The Whites of Kenya
It is approaching lunchtime and I am at the Kenya Regiment club in central Nairobi. It is an oasis of calm as the bustle of this huge African city plays outside. The bar is filling up as some of the old vets of this disbanded regiment arrive for the traditional Friday curry club. This inevitably starts with a few rounds at the bar. It is a predominantly white crowd, and this is one of the hot spots to find some of the remaining whites of Kenya.
Our host and chairman of the club, George McKnight is nowhere to be seen. He is battling it out in a local court, as yesterday he was apprehended for approaching a roundabout in the wrong lane. Although a bribe of about 1000 Shillings ($15) could have got him off the hook, he decided on principal to go to court. This however, will cost him dear, as eventually he pays 15,000 shillings in fines.
Police corruption is sited as one of the few downsides of life here, as the life for the white population is very stable and quite comfortable. They enjoy all the hedonism you need and relations with the black population are generally positive.
The sense of wellbeing has been somewhat tainted of late by the high profile murder case against Tom Cholmondeley, a white landowner who was accused of shooting a black poacher. The charge was eventually reduced to manslaughter, but this and the unsolved murder of Joan Root, a white Kenyan conservationist, makes the white community a little nervous.
If you look at neighbouring countries and see how life is there for the whites, there is no question Kenya is relatively calm. In South Africa there has been an escalation of racial tension and in Zimbabwe the remaining whites must feel somewhat uncomfortable, as virtually all the white farmers have been forced to leave. Indeed, Kenya has welcomed some of these white refugees, inviting them to come and set up here.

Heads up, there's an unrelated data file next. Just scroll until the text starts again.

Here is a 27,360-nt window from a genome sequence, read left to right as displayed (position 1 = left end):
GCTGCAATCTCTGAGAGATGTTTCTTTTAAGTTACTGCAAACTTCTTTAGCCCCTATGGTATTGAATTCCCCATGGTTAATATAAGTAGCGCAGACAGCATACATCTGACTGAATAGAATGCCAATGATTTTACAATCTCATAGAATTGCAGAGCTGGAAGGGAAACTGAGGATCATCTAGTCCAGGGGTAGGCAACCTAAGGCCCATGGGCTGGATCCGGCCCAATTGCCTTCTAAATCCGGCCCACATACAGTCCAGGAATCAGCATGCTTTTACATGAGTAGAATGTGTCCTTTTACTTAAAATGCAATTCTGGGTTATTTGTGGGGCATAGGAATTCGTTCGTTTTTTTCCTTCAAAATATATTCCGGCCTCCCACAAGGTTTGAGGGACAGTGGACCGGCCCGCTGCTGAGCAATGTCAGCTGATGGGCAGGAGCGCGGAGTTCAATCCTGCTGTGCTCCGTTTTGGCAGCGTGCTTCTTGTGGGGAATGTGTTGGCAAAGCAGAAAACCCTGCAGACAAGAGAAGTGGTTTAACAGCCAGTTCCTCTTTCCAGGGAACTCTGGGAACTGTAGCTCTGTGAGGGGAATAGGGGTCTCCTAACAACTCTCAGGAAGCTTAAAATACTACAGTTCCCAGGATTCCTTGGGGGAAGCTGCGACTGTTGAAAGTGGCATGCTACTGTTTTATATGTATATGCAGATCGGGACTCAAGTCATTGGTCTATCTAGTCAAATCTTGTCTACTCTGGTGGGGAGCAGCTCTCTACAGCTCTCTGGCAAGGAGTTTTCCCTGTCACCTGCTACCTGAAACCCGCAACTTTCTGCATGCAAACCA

Although Kenya’s white population is now around 20,000, it is said that of this only around 5,000 are the old colonial people, who were here at independence in 1963.
There is a vibrant young community. I was at the Karen Country Lodge for the weekly disco, where the young whites dance and drink the night away. The car park is full of SUVs – and never forget one attraction of Kenya is the lack of drink driving laws: you can drink as much as you like and still drive legally. But don’t commit any other minor traffic offence, or you could be stopped by the police.
There has been a notable increase in marriages amongst the young white population as many children are returning to Kenya after experiencing life abroad, and in particular in the UK.
Many of the events I photograph here feel wonderfully familiar to this English photographer. I go to the Friday market of the East African Women’s League in Nairobi. It has all the features you expect at the WI in the UK: home baking, locally grown fruit and veg, and of course tea and chat. They have a different aim though: to raise money for local charities and projects.
On another morning, I attend the Kenyan Horticultural society, where various white nursery owners are selling the most amazing display of plants, at what seems to me to be bargain prices.